Under Rosarito Skies (Part Three: Busted Knee)

From June 26- July 2, 2015 my wife, son and I took what we hope to be the first of many pilgrimages to serve at Project Mexico/St. Innocent Orphanage. “Under Rosarito Skies” is my humble attempt to journal my experience, which I can only describe as transformative. I ask forgiveness ahead of time for the portions that focus on my own issues and struggles, which will be covered quite a bit in these essays. The point is not to be about me, but hopefully by telling my story to bring attention to how stepping outside of oneself  can open up healing. Christ taught to go to those who were poor, that He would be found there. I wanted to explore the paradox of how we are often healed when we reach out to serve others. I also want to bring attention to a truly wonderful ministry, Project Mexico/St. Innocent Orphanage, and to encourage support of it and places like it, and to stir hearts towards missions and service of others within and outside their community.

Part Three: Busted Knee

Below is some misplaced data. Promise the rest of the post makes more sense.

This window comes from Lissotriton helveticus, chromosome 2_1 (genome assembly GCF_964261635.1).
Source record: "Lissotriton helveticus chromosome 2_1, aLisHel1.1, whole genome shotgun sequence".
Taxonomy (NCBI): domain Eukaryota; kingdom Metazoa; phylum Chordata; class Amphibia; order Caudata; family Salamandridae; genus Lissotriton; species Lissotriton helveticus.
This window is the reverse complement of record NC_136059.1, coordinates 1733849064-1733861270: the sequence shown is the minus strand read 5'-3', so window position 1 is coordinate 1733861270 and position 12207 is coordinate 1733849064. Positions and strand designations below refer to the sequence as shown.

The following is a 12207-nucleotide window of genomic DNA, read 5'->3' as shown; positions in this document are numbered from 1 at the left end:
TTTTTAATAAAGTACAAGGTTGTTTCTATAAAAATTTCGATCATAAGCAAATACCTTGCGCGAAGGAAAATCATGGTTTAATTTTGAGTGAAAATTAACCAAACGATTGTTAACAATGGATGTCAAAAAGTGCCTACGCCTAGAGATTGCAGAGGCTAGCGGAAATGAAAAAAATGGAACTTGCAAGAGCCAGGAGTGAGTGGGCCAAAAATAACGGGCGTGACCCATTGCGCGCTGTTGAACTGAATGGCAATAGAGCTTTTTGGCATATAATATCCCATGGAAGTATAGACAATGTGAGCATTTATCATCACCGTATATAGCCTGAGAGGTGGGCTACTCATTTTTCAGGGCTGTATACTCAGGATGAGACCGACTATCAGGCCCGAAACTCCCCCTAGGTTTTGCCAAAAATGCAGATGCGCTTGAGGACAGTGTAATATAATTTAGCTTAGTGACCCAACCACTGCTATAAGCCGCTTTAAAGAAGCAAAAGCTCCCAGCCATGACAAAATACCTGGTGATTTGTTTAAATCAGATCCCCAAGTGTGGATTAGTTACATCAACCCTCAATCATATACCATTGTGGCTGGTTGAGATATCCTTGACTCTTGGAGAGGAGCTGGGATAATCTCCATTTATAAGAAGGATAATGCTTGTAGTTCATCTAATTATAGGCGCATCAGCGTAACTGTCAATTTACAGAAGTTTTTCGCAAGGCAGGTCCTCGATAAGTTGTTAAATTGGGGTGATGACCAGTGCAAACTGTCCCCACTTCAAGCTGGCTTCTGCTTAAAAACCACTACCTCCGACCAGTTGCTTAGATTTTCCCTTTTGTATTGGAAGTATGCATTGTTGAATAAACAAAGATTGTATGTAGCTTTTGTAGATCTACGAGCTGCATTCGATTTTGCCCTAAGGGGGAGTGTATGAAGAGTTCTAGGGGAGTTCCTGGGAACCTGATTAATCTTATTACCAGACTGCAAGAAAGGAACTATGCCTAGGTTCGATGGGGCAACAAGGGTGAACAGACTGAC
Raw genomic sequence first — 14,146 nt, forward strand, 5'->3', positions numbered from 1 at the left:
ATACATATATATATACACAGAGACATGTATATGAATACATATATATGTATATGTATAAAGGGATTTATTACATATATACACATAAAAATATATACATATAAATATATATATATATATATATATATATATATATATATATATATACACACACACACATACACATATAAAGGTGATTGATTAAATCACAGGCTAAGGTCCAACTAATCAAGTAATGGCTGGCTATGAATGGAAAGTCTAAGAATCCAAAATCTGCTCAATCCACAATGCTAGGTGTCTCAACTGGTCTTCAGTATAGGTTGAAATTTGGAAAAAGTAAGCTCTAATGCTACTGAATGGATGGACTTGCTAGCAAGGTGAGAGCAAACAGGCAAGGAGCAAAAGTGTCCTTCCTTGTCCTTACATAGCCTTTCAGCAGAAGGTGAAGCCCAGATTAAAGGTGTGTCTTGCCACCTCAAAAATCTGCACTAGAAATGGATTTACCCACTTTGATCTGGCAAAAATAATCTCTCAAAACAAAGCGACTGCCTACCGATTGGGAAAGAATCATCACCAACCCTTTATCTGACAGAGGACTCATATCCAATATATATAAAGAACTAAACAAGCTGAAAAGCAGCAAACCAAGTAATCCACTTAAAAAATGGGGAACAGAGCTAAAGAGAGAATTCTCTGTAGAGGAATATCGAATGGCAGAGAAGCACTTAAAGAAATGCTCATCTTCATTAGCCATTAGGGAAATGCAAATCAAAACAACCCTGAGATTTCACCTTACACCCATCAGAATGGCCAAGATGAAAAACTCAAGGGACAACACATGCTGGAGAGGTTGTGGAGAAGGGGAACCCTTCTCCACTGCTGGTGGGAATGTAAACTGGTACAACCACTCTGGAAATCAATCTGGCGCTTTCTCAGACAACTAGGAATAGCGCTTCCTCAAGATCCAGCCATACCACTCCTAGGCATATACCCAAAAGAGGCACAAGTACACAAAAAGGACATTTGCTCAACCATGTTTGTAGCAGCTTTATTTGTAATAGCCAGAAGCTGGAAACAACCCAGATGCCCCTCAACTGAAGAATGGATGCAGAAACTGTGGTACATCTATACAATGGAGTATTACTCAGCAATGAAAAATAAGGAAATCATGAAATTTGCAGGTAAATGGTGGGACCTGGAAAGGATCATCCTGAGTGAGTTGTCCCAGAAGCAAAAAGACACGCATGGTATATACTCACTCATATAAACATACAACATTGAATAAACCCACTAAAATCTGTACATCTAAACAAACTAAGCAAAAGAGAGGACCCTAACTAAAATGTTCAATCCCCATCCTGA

Two days before leaving for Mexico, with the words of my father confessor in my mind and a focus towards the way out of the Fog, I decided to go for one last run. I run somewhat regularly, depending on the season. This was going to be a short one, about 5 miles, while my son got in one last round at the skate park. We wanted to enjoy these activities before a week away. Running up a usual hill I’ve been up dozens of times, something went wrong in my knee. Burning, then intense pain, then, well, no more running. My son and I had walked a mile to the park, so we had to walk back. Walking became more difficult as we got closer to home. I didn’t panic. I’m not as young as I used to be, so aches and pains and occasional setbacks in running are something I’m used to. It usually gets better with rest. I got a little worried as the night went on, and sleep was difficult, and then the next morning when getting around required a great deal of effort. Then came the first whispers: “How are you going to manage in Mexico?” “Should you even go?” quickly became “You’re not going to be able to work there” “You won’t get to play soccer with the kids like you wanted to” “You’re going to be dead weight on the team, probably just in the way” and then on to “Why God? Why now? I was ready to put my mind to the work given me. I was ready to go and work and participate, and now… this too?” “Why?!”